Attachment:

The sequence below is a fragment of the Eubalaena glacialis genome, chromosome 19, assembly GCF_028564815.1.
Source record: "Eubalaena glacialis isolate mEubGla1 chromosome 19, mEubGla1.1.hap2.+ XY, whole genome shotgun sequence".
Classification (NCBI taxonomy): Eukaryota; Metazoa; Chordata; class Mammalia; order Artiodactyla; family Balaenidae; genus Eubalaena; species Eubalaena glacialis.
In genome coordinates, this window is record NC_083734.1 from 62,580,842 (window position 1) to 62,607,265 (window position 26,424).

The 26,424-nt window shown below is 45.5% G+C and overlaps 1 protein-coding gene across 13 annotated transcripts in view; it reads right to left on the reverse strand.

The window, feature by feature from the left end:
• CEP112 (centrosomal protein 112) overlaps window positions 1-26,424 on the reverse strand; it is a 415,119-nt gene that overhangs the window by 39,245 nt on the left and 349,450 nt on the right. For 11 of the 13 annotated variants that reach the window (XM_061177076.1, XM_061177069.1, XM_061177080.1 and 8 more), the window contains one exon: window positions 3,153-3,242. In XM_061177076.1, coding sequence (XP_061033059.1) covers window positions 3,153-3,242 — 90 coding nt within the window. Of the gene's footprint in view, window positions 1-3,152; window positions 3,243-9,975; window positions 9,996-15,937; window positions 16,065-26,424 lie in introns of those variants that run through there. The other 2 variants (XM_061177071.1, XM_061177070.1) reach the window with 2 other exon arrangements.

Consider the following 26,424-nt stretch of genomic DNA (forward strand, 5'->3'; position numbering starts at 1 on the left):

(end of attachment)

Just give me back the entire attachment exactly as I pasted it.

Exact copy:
The sequence below is a fragment of the Eubalaena glacialis genome, chromosome 19, assembly GCF_028564815.1.
Source record: "Eubalaena glacialis isolate mEubGla1 chromosome 19, mEubGla1.1.hap2.+ XY, whole genome shotgun sequence".
Classification (NCBI taxonomy): Eukaryota; Metazoa; Chordata; class Mammalia; order Artiodactyla; family Balaenidae; genus Eubalaena; species Eubalaena glacialis.
In genome coordinates, this window is record NC_083734.1 from 62,580,842 (window position 1) to 62,607,265 (window position 26,424).

The 26,424-nt window shown below is 45.5% G+C and overlaps 1 protein-coding gene across 13 annotated transcripts in view; it reads right to left on the reverse strand.

The window, feature by feature from the left end:
• CEP112 (centrosomal protein 112) overlaps window positions 1-26,424 on the reverse strand; it is a 415,119-nt gene that overhangs the window by 39,245 nt on the left and 349,450 nt on the right. For 11 of the 13 annotated variants that reach the window (XM_061177076.1, XM_061177069.1, XM_061177080.1 and 8 more), the window contains one exon: window positions 3,153-3,242. In XM_061177076.1, coding sequence (XP_061033059.1) covers window positions 3,153-3,242 — 90 coding nt within the window. Of the gene's footprint in view, window positions 1-3,152; window positions 3,243-9,975; window positions 9,996-15,937; window positions 16,065-26,424 lie in introns of those variants that run through there. The other 2 variants (XM_061177071.1, XM_061177070.1) reach the window with 2 other exon arrangements.

Consider the following 26,424-nt stretch of genomic DNA (forward strand, 5'->3'; position numbering starts at 1 on the left):